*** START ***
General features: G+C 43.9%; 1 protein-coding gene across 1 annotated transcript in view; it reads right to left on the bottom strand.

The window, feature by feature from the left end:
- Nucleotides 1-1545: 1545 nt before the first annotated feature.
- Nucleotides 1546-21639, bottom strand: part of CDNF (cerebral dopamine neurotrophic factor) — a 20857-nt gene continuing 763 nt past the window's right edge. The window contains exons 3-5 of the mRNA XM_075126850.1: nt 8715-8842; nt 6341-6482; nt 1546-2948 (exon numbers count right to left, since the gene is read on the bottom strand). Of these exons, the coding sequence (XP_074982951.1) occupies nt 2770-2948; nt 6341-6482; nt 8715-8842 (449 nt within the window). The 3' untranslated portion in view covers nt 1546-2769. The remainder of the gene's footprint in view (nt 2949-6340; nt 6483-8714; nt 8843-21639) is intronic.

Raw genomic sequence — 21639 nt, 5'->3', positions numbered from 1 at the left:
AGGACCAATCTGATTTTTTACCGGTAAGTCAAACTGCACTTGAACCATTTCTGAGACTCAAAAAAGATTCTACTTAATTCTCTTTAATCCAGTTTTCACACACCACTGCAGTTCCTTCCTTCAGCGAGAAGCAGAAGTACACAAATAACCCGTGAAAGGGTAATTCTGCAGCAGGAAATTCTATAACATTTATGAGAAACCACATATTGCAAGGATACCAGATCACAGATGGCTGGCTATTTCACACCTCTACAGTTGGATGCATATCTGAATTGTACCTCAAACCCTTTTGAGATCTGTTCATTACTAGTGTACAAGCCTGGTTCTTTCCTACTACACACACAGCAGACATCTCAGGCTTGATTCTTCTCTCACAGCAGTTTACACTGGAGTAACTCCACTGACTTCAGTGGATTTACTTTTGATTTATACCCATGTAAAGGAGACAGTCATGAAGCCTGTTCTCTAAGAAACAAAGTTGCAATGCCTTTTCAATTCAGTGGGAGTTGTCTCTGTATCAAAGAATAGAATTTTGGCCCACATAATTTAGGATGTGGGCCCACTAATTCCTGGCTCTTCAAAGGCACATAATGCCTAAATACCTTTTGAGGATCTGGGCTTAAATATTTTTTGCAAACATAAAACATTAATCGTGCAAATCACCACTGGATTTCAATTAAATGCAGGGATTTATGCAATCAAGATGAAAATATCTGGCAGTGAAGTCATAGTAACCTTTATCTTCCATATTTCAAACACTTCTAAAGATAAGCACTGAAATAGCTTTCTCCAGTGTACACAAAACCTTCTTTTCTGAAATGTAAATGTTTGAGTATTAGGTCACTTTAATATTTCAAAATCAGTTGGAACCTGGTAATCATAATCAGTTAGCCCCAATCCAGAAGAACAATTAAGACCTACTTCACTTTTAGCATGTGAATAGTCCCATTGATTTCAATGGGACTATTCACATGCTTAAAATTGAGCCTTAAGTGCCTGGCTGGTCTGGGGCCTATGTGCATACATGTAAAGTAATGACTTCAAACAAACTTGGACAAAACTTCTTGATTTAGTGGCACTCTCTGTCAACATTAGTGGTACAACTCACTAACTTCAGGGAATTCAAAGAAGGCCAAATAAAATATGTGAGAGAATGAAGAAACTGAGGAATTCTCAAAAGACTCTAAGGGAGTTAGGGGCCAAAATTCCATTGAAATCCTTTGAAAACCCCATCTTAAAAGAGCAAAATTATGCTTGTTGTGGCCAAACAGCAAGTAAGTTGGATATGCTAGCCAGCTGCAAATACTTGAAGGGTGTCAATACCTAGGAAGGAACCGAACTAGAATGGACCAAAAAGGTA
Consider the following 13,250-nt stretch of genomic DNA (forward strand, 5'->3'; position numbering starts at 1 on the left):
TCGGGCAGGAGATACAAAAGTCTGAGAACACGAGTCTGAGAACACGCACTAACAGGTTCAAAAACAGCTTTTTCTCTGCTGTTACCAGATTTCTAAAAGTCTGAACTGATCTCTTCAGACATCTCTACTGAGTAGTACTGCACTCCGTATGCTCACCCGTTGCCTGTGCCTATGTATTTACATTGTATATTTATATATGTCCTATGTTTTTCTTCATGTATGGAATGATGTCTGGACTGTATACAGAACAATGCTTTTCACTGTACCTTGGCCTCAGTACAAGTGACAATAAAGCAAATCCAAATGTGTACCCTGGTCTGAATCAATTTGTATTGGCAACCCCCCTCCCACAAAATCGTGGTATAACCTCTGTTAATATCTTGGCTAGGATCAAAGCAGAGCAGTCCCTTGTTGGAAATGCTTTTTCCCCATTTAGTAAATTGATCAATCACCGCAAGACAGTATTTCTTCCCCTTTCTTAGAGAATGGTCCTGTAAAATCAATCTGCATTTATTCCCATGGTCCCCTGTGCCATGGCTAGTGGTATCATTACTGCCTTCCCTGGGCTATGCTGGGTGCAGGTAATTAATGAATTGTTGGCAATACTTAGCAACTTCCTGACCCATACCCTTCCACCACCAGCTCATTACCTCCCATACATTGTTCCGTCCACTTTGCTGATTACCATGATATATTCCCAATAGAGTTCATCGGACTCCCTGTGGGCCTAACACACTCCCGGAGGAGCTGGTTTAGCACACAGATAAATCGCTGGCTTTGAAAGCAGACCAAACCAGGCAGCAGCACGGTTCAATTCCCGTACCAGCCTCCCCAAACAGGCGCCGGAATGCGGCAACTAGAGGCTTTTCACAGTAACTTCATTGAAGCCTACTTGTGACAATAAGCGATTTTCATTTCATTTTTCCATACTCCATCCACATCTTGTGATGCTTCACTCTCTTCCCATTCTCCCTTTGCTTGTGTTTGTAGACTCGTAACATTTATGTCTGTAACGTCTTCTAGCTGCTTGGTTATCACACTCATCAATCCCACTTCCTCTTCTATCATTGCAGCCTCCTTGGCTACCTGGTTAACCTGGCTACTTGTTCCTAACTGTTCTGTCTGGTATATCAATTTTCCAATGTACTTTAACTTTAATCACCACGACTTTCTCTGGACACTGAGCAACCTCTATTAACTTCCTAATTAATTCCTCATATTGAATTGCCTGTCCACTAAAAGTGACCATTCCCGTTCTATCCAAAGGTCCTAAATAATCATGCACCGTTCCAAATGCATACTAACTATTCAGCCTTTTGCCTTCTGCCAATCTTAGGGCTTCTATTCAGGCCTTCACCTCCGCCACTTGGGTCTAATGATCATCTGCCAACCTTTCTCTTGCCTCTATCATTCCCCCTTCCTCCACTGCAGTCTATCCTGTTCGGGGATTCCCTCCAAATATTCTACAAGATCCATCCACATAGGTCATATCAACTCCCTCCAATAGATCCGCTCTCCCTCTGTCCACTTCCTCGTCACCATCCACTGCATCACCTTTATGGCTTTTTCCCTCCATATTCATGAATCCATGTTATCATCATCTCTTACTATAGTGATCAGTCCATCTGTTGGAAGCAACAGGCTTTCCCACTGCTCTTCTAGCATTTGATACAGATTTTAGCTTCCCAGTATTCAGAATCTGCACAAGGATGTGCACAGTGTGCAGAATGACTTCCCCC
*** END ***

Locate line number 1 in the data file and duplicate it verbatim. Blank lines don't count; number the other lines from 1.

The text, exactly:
General features: G+C 43.9%; 1 protein-coding gene across 1 annotated transcript in view; it reads right to left on the bottom strand.